Tokyo Sumo Morning Practice
Sumida City, Japan, Asia
Investment value 90.35 USD 
Certified Study Package
Get an inside look into Japan’s ancient, traditional national sport: sumo wrestling. Travelers can find it hard to gain access to the wrestlers’ stables without local help. On this morning training tour you’ll see the athletes practicing, close up. Enjoy this exclusive insight into Japanese culture and history through this fascinating sport. See the wrestlers in an unstaged practice setting Tour photos are included Get insider access with your local guide Sports enthusiasts will especially love this tour 
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Departure Point Japan, 〒130-0015 Tokyo, Sumida City, Yokoami, 1-chōme−3−5 JR両国駅東口高架下 Right outside of JR Ryogoku Station East Exit Please note that there are two Ryogoku stations and the meeting point is the JR Ryogoku station, (NOT Toei-Oedo line Ryogoku station). Your guide will be holding an orange/red board saying "Magical Trip". Return Details Returns to original departure point Itinerary Stop At: Ryogoku Your guide will walk with you to one of the sumo stables. It will take around 5min to 30min depending on which stable is available to us that day. You will enter the stable together with your guide and watch the sumo practice for around 1 to 2 hours. Duration: 1 hour 30 minutes Admission Ticket Included Pass By: Ryogoku Station You will meet your guide and group at Ryogoku JR Station East Exit. Your guide will be holding a red/orange "MagicalTrip" board. PLEASE NOTE: There are two Ryogoku stations. Do NOT go to Ryogoku Oedo Line Station. Pass By: Edo-Tokyo Museum Pass by Edo Tokyo Museum next to Ryogoku Station Pass By: Ryogoku Kokugikan Pass by Ryogoku Kokugikan Stop At: Sumo Museum After watching the sumo practice, the group will visit the sumo museum unless it is closed. Duration: 30 minutes Admission Ticket Included Pass By: Ryogoku Station After watching the sumo practice your guide will walk you back to Ryogoku station. ;

Akihabara Anime & Gaming Adventure
Chiyoda City, Japan, Asia
Investment value 71.22 USD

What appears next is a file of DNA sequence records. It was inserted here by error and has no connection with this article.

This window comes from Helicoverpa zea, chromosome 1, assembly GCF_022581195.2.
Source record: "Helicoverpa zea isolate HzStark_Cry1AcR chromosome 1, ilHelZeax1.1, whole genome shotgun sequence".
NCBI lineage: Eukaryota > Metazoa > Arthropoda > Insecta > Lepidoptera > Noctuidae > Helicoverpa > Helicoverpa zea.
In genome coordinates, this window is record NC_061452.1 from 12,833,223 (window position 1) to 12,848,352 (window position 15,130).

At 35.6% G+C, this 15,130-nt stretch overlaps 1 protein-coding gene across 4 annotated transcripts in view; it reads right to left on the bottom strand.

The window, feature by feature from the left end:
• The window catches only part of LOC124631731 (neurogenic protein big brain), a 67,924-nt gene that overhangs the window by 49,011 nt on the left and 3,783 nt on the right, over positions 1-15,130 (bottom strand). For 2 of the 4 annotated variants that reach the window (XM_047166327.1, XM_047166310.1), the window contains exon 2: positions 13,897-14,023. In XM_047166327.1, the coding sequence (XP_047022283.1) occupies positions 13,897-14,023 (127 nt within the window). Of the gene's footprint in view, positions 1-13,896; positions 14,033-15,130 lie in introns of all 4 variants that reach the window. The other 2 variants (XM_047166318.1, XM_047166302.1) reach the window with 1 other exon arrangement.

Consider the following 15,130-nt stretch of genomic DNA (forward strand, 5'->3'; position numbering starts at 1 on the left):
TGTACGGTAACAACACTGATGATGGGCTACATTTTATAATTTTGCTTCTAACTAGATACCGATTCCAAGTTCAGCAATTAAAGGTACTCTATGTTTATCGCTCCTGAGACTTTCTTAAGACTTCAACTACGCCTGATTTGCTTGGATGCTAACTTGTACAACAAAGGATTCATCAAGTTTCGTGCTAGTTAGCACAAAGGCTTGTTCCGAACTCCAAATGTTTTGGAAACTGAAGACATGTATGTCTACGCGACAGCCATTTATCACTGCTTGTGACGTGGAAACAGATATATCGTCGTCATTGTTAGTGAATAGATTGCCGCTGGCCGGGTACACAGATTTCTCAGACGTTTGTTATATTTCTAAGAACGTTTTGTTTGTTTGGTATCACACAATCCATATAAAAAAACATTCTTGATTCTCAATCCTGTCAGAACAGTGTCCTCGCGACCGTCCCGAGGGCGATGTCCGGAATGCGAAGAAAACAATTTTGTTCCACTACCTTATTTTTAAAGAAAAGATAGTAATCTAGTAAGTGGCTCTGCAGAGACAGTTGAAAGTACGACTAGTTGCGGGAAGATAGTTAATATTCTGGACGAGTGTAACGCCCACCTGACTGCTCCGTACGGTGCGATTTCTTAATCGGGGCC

Certified Study Package
Whether you’re an anime and gaming fan, or you just want to learn more about this exciting part of Japanese popular culture, this is the tour for you. Get explanations about Japanese culture that you wouldn’t get if exploring the area alone, and experience all the “must do” activities in Akihabara, such as visiting a retro video game store, a maid cafe, a photo booth, and much more. Get a guide’s shortlist of top Akihabara experiences, such as a maid cafe A small-group tour means a more personalized experience Enjoy the perk of having maid cafe entry, a drink, and a photo included Benefit from having a guide who can answer questions as you explore 
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Departure Point 1 Chome-17 Sotokanda, Chiyoda City, Tokyo 101-0021, Japan In front of Ticket Office right outside of Electric Town Gate of JR Akihabara station. Your guide will be holding a red/orange sign saying "Magical Trip" Return Details Returns to original departure point Itinerary Pass By: Akihabara Meet up at the JR Akihabara station with your guide and start exploring the town! Pass By: Sega Akihabara 1st Pass by Sega Akihabara Pass By: Akiba Zettai Ryōiki Maid Cafe Stop At: Akihabara A lot of unique Japanese stuff like Maid Cafe, Gaming center and more Duration: 3 hours Admission Ticket Free Pass By: Akihabara Vending Machine Corner Last tope is the weired vending machine corner. You can take a look and purchase there. Stop At: Akihabara Explore the anime town, Akihabara with a local guide for 3 hours. Duration: 3 hours Admission Ticket Free ;